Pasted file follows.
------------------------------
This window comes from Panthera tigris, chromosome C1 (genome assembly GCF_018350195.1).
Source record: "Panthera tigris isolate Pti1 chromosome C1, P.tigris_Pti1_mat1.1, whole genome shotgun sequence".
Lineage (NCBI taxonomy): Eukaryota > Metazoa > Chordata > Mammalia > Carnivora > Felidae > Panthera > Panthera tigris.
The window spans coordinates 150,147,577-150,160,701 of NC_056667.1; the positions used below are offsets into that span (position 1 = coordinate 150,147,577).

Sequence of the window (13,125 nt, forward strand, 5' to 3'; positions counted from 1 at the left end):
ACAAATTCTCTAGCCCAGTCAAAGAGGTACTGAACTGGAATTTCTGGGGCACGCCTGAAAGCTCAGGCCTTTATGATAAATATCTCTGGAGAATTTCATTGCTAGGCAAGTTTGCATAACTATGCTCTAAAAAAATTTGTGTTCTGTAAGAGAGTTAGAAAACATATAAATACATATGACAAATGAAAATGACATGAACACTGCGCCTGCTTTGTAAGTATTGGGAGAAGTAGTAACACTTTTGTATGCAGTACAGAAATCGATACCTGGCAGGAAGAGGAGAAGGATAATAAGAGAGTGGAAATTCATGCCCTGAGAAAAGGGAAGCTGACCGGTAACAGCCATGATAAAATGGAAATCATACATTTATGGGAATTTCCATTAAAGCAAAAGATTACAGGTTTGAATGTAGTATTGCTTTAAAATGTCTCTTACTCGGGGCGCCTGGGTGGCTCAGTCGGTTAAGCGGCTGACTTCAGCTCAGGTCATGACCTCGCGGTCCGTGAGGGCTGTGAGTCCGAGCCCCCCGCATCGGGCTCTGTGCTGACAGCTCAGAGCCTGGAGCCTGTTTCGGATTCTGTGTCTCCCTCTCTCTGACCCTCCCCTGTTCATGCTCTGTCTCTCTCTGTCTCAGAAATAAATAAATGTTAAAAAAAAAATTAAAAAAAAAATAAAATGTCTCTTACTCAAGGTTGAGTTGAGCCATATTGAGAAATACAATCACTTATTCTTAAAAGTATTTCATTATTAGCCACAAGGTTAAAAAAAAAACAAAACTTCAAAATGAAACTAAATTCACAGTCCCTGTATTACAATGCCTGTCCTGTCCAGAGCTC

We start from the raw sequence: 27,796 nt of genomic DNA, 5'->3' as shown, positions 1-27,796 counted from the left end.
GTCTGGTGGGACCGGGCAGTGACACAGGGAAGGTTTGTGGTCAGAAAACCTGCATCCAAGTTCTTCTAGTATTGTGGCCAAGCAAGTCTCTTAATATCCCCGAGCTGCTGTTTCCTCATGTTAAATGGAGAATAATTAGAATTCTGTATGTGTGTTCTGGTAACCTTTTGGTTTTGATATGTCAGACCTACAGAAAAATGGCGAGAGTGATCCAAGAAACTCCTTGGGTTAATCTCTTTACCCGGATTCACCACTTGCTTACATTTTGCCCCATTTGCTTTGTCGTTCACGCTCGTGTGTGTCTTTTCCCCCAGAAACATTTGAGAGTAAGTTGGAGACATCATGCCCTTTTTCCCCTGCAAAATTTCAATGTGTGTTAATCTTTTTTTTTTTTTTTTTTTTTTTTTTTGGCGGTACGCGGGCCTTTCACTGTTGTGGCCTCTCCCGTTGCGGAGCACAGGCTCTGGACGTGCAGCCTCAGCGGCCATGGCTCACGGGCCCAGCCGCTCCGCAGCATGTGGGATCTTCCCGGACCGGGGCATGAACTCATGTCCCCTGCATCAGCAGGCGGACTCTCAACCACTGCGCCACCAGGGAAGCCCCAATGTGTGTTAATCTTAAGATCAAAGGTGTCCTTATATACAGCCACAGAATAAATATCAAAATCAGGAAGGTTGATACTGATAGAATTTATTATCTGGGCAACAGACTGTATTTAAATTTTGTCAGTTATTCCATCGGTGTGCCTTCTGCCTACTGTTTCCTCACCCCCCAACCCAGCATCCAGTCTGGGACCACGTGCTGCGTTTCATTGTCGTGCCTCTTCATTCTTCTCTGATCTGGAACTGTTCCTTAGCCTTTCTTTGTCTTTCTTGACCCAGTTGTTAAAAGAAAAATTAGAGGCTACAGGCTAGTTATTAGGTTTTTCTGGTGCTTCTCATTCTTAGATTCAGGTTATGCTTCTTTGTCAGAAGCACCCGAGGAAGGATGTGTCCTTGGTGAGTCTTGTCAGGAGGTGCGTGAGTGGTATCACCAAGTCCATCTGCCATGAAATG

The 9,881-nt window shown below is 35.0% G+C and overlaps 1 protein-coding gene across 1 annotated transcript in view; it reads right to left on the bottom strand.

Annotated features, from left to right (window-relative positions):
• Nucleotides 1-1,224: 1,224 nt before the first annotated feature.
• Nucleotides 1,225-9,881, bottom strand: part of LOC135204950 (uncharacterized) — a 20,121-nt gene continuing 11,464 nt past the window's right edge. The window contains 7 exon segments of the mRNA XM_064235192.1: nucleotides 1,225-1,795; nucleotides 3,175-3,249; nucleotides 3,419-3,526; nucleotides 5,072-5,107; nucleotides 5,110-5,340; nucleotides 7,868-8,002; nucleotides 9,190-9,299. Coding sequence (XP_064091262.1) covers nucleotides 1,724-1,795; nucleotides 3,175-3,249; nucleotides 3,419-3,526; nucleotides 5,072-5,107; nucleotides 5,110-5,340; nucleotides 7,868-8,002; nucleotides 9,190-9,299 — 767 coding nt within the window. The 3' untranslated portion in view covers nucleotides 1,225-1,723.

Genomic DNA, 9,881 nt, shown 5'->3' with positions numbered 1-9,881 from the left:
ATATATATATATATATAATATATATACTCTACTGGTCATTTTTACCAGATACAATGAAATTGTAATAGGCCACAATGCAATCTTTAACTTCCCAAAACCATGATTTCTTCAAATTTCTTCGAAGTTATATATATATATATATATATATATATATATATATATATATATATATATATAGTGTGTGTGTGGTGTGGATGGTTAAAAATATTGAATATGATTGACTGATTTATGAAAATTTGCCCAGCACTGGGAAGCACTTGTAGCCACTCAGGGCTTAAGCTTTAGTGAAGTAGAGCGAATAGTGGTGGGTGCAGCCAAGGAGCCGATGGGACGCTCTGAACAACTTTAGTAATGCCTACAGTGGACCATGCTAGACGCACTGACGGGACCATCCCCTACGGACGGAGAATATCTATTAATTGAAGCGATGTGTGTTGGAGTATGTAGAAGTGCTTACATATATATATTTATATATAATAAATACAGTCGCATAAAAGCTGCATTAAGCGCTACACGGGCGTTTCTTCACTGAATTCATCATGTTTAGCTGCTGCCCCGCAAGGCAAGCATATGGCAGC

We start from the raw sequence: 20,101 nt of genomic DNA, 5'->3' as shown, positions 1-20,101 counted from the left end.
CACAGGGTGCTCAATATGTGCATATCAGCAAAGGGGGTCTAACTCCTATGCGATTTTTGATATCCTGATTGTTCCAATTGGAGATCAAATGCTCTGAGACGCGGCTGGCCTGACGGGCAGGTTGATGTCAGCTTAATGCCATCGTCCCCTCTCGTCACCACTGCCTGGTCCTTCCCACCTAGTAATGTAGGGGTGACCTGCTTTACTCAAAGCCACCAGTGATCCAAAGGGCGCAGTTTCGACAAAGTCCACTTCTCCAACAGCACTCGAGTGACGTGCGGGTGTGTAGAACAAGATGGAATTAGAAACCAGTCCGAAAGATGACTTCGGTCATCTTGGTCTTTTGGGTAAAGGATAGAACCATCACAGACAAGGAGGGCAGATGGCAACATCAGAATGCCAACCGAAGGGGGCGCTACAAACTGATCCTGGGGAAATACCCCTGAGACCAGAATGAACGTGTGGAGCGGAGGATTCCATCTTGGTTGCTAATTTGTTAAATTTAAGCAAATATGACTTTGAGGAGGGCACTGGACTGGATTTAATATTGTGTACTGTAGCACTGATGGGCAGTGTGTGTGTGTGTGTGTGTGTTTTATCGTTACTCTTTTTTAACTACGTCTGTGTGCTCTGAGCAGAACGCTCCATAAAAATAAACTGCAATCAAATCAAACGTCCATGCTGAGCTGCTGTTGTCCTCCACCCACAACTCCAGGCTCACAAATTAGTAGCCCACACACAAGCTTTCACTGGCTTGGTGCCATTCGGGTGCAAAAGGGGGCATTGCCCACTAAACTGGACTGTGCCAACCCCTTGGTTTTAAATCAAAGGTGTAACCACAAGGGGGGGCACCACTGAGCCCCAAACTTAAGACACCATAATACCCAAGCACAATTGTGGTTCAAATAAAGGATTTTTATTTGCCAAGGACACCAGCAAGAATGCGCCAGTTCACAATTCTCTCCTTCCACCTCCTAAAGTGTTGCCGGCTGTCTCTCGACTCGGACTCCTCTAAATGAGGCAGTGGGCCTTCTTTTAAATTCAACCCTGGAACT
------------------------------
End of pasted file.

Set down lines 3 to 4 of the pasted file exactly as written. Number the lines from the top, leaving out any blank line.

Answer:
Lineage (NCBI taxonomy): Eukaryota > Metazoa > Chordata > Mammalia > Carnivora > Felidae > Panthera > Panthera tigris.
The window spans coordinates 150,147,577-150,160,701 of NC_056667.1; the positions used below are offsets into that span (position 1 = coordinate 150,147,577).